ScienceDaily: Top Environment News

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ScienceDaily: Top Environment News


Getting to the root of lavender's secrets
Clues from a Somalian cavefish about modern mammals' dark past
Fruit fly protein could be new tool in tackling disease-carrying mosquitoes
Scientists accidentally reprogram mature mouse GABA neurons into dopaminergic-like neurons
New techniques can detect lyme disease weeks before current tests
Functional salivary gland organoid created
A novel biosensor to advance diverse high-level production of microbial cell factories
Molecular mechanisms of ancient herbal remedies
3-in-1 vaccine against traveler's diarrhea
How proteins meet on the cell membrane
Changes in polar jet circulation bring more dust from Sahara Desert to the Arctic
A break from the buzz: Bees go silent during total solar eclipse
Reconstructing human history with the help of fecal sterols
A genome under influence
Engineers develop process to 3-D print cells to produce human tissue such as ligaments and tendons
Newly discovered bacterium rids problematic pair of toxic groundwater contaminants
Recovering from a heart attack? Hold the antibiotics, mouse study suggests


Getting to the root of lavender's secrets



Posted: 11 Oct 2018 11:31 AM PDT


A team of researchers has identified the complete genetic makeup of the lavender plant, Lavandula angustifolia.


Clues from a Somalian cavefish about modern mammals' dark past



Posted: 11 Oct 2018 08:24 AM PDT


After millions of years living in darkness, a species of blind cavefish has lost an ancient system of DNA repair. That DNA repair system, found in organisms including bacteria, fungi, plants, and most other animals, harnesses energy from visible light to repair DNA damage induced by ultraviolet (UV) light. The findings are intriguing in part because only placental mammals were previously known to lack this system.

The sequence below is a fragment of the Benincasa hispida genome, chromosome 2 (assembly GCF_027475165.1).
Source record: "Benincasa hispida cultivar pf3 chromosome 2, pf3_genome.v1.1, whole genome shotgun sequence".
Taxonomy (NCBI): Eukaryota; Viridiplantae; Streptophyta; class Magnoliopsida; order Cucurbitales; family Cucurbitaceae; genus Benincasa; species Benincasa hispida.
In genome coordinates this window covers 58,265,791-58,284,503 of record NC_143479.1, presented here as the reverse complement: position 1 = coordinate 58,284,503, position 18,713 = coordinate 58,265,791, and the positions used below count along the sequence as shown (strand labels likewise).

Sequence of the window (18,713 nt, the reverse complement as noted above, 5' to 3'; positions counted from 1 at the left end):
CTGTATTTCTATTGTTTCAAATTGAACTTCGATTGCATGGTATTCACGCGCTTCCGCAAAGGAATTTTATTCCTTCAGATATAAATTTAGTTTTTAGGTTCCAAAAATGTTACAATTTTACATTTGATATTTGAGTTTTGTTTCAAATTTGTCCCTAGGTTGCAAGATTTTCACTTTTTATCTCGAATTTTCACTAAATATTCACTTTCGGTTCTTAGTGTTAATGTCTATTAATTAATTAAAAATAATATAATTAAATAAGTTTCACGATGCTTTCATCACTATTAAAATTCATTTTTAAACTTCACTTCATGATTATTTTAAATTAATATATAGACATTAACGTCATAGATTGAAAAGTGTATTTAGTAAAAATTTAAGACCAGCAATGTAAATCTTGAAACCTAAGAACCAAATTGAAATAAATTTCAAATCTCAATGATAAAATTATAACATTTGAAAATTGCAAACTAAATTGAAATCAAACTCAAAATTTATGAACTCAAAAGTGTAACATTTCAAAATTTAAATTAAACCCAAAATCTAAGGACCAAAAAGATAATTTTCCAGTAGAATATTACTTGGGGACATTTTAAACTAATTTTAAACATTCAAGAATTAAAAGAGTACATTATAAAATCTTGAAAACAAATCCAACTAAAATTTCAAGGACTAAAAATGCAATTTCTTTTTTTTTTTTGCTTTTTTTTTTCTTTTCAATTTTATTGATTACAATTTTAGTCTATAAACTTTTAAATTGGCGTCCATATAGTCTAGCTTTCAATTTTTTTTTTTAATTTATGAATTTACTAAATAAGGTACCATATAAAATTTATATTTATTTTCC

Fruit fly protein could be new tool in tackling disease-carrying mosquitoes



Posted: 11 Oct 2018 08:24 AM PDT


An insulin-binding protein in fruit flies could provide new opportunities for tackling disease-carrying mosquitoes, such as malaria and yellow fever.


Scientists accidentally reprogram mature mouse GABA neurons into dopaminergic-like neurons



Posted: 11 Oct 2018 08:24 AM PDT


Attempting to make dopamine-producing neurons out of glial cells in mouse brains, a group of researchers instead converted mature inhibitory neurons into dopaminergic cells. Their findings reveal that -- contrary to previous belief -- it is possible to reprogram one mature neuron type into another without first reverting it to a stem-cell-like state.


New techniques can detect lyme disease weeks before current tests



Posted: 11 Oct 2018 06:05 AM PDT


Researchers have developed techniques to detect Lyme disease bacteria weeks sooner than current tests, allowing patients to start treatment earlier.


Functional salivary gland organoid created



Posted: 11 Oct 2018 06:05 AM PDT


Scientists have, for the first time, succeeded in growing three-dimensional salivary gland tissue that, when implanted into mice, produced saliva like normal glands.


A novel biosensor to advance diverse high-level production of microbial cell factories



Posted: 11 Oct 2018 06:05 AM PDT


A research group presented a novel biosensor which can produce diverse, high-level microbial cell factories. The biosensor monitors the concentration of products and even intermediates when new strains are being developed. This strategy provides a new platform for manufacturing diverse natural products from renewable resources. The team succeeded in creating four natural products of high-level pharmaceutical importance with this strategy.